Roca Solida Church versus the U.S. Fish and Wildlife Department

Victor Fuentes probably didn’t specifically have the U.S. Constitution’s Fifth Amendment–“No person shall…be deprived of life, liberty, or property, without due process of law; nor shall private property be taken for public use, without just compensation.”–in mind, as he swam seven miles from his home in Santiago, Cuba to Guantanamo Bay to gain political asylum in 1991.

He was simply convinced he must risk life and limb to escape Castro’s government oppression for the freedom offered by the United States.  But, by now, he’s learned the USofA. is not as free as he believed. For the past few years, Pastor Fuentes and his church, Ministerio Roca Solida Church (Solid Rock Church), has been locked in a battle with the federal government over the church’s 40 acres located in Nevada’s Amargosa Valley, northwest of Las Vegas.

In 2006, the ministry bought the land for a youth retreat and to do traditional baptisms, as the property has included a spring-fed stream, known as the Carson Slough, since at least the 1880s. The land is surrounded by a federally managed wildlife refuge.

The feds have always had their eye on the property and in 2010, the U.S. Fish and Wildlife Department illegally rerouted the stream to a higher elevation entirely outside of Roca Solida’s property. Three weeks later, “the stream overflowed the federal agency’s poorly engineered new banks during rain showers — sending destructive floods of mud and muddy waters through the camp,” explains the Nevada Policy Research Institute (NPRI) website, damaging the church’s facilities.

The Fish and Wildlife has been hiding behind an endangered minnow, the speckled dace, as its reason to reroute the stream. However, the dace never had a chance after the government’s diversion. As Thomas Mitchell explains, the rains “presumably washing away the dace as well. Flooding occurred again in 2015 and twice this year, extensively damaging buildings and creating massive gullies.”

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The church made a statutorily mandated claim with the Department of the Interior but, of course, received no response. Pastor Fuentes and his wife, not having the resources to fight the federal government, sought the help of the NPRI’s Center for Justice and Constitutional Litigation headed by Joe Becker.

Becker served as Chief Legal Counsel and Policy Director for the Ron Paul 2008 Presidential Campaign Committee. In addition to a Juris Doctorate, Becker earned a master in economics at UNLV while studying under Murray Rothbard and Hans Hoppe. NPRI’s Center for Justice advisory board is chaired by Mises Institute supporter and labor law expert Deanna Forbush. Lawyer Lee Iglody, who also studied under Rothbard and Hoppe, serves on the board as well.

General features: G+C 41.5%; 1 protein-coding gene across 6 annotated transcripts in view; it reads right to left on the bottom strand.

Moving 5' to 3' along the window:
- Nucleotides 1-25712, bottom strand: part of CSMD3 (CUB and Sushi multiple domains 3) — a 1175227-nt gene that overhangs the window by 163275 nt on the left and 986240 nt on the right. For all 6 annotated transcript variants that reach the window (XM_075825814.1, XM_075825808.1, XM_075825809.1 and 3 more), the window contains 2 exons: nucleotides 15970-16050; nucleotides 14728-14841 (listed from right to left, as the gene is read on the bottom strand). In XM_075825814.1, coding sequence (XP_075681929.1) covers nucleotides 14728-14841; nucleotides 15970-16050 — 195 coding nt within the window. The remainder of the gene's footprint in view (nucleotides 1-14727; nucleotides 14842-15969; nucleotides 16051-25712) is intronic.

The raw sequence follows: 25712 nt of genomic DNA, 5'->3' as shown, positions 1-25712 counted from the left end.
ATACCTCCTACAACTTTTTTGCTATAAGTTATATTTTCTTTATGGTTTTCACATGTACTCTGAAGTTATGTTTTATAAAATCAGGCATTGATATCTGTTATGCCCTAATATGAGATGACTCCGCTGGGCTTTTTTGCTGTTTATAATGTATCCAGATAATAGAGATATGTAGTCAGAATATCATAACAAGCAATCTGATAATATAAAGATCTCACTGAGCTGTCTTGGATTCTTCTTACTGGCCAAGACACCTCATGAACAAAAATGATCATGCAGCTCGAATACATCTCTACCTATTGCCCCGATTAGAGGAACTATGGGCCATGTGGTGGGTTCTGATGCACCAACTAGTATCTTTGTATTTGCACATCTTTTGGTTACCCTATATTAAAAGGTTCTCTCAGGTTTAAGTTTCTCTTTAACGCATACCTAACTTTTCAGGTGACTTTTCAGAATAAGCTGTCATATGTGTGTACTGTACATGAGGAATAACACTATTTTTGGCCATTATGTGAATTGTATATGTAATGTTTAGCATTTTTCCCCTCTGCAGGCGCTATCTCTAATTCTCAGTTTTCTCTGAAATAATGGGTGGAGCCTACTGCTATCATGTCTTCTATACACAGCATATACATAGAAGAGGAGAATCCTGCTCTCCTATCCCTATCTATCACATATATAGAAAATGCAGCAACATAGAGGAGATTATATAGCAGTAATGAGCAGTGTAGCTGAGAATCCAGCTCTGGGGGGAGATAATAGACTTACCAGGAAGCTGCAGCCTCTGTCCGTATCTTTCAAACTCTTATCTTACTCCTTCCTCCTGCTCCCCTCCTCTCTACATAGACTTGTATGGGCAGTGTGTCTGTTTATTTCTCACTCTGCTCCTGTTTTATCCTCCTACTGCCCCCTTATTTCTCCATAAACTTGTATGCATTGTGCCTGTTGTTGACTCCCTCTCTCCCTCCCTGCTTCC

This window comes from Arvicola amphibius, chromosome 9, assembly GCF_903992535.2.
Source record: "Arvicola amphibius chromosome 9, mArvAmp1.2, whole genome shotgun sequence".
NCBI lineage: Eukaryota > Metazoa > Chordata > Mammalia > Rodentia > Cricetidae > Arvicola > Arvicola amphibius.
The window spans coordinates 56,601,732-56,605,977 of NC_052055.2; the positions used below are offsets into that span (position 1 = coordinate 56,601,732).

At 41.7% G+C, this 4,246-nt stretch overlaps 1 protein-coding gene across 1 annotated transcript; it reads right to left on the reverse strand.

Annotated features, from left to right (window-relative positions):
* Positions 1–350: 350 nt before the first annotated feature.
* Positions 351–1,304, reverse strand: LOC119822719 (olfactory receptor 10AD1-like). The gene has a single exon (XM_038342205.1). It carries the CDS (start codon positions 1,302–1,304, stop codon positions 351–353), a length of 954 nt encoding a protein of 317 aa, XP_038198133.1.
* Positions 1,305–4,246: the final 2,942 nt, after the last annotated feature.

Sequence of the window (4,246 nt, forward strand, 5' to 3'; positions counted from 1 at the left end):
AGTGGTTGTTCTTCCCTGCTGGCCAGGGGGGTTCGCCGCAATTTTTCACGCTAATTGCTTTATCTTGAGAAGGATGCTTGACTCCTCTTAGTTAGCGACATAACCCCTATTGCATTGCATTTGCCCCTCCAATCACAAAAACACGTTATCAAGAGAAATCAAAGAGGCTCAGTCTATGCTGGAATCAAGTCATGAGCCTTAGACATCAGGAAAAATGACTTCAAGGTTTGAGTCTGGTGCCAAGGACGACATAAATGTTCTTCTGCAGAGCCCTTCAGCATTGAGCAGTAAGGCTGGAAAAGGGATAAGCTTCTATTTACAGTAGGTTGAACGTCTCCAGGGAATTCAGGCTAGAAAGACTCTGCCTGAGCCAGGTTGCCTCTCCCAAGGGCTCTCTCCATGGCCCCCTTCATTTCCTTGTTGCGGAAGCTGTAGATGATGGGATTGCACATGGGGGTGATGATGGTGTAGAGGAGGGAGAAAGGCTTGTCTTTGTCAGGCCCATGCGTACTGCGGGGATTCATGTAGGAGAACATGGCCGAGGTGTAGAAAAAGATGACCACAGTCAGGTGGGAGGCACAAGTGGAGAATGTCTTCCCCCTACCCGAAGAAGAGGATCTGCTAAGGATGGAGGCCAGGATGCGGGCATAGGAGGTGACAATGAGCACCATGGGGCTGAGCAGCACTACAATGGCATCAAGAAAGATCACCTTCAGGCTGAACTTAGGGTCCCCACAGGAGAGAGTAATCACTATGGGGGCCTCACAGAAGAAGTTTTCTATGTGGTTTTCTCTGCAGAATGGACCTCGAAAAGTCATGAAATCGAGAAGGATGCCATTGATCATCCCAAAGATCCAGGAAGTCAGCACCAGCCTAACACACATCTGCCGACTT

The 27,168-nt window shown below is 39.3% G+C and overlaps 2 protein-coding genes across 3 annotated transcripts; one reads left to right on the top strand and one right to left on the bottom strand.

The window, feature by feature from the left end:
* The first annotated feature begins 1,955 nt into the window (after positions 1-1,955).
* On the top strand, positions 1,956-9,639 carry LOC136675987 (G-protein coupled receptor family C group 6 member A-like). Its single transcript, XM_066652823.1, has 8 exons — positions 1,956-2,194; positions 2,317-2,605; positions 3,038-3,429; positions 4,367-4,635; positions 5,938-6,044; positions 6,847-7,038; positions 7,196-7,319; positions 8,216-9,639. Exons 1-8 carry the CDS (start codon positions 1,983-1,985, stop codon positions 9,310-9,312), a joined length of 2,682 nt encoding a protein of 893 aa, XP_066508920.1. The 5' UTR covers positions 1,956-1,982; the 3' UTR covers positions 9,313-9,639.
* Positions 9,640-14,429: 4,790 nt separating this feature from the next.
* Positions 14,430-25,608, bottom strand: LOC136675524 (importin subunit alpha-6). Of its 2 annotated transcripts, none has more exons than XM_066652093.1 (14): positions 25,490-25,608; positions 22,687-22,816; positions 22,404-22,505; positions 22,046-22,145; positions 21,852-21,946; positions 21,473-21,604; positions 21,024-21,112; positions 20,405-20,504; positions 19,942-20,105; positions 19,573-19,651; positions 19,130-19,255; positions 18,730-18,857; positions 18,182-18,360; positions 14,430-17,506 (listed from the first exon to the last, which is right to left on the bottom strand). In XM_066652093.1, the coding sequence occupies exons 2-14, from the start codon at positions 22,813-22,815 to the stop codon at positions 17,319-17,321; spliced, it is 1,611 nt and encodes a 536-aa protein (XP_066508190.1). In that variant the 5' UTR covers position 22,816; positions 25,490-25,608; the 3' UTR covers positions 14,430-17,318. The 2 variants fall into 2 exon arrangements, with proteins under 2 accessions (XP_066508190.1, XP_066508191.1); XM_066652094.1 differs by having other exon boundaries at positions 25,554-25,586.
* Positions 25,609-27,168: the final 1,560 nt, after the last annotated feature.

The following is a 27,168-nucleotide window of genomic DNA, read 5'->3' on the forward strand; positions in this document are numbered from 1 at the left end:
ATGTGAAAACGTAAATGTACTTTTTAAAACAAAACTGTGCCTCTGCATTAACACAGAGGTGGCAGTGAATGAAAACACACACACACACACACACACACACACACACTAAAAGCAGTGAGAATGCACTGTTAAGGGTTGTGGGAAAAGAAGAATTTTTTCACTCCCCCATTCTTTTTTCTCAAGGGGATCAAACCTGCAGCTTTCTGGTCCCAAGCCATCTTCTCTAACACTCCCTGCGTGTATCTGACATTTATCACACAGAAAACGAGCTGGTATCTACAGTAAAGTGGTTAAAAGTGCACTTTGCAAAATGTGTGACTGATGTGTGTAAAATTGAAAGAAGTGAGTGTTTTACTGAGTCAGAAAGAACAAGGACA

Suing the government is never easy, and as a Cato Legal Brief explains, “Courtesy of Congress, Roca Solida was forced to split its claims between two different courts: district courts have exclusive jurisdiction over tort claims against the government, while the Court of Federal Claims has exclusive jurisdiction over monetary claims in excess of $10,000.”

The suits seek restoration of the Church’s water rights and restitution from the U.S. Fish and Wildlife Service for negligent and lawless actions by the agency that caused damage to the church’s camp, known as Patch of Heaven.

Faith and Becker’s fine work has produced some good news. On November 4th the Nevada Division of Water Resources, arbiter of water rights in Nevada, ordered the Fish and Wildlife to return the stream to its original banks traversing the church retreat property within 90 days, or face $10,000 per day in fines, having to replace up to 200% of the water diverted, and payment of attorney’s fees and investigative costs.

The water agency’s “Warning Notice” says the state engineer has determined Fish and Wildlife has impaired Roca Solida’s rightful use of its water, that Fish and Wildlife’s use of the water is a misdemeanor, and the State Engineer has the right to remove the federal agency’s dam, diversion, or obstruction.

The state’s warning says Fish and Wildlife’s contention that it was reestablishing a historic natural drainage course is flat wrong and the Carson Slough has always traversed the church’s land. Also, the church has evidence to prove it owns the water rights dating back to 1887.

Meanwhile, NPRI’s court case is pending in the U.S. Court of Federal Claims. “Getting the water returned would be a major first step in making the Ministry whole, after years of suffering litigation and egregious constitutional violations by the U.S. Fish and Wildlife Service,” Becker told Thomas Mitchell. “However, the Ministry still suffered significant harm in the interim from the federal government’s actions — including repeated flooding and five years of flood damage resulting from the illegal water diversion project.”

Becker explains, “A mini-grand-canyon now cuts through what was once lush wetlands, and the significant improvements made to structures and the land for the benefit of young campers are being undone with each recurring flood.” And because of that, Roca Solida is seeking $3 million or complete restoration of the property to its original status.

The federal government owns 84.9% of Nevada’s land, and over 10 million acres in Nye County alone, where the Roca Solida Church property is located. But the greedy federal government can’t leave the tiny 40 acre Patch of Heaven parcel alone.  Mr. Becker learned liberty from the masters. Let’s hope he can bring justice to Pastor Fuentes, who risked so much to come to the land of the free.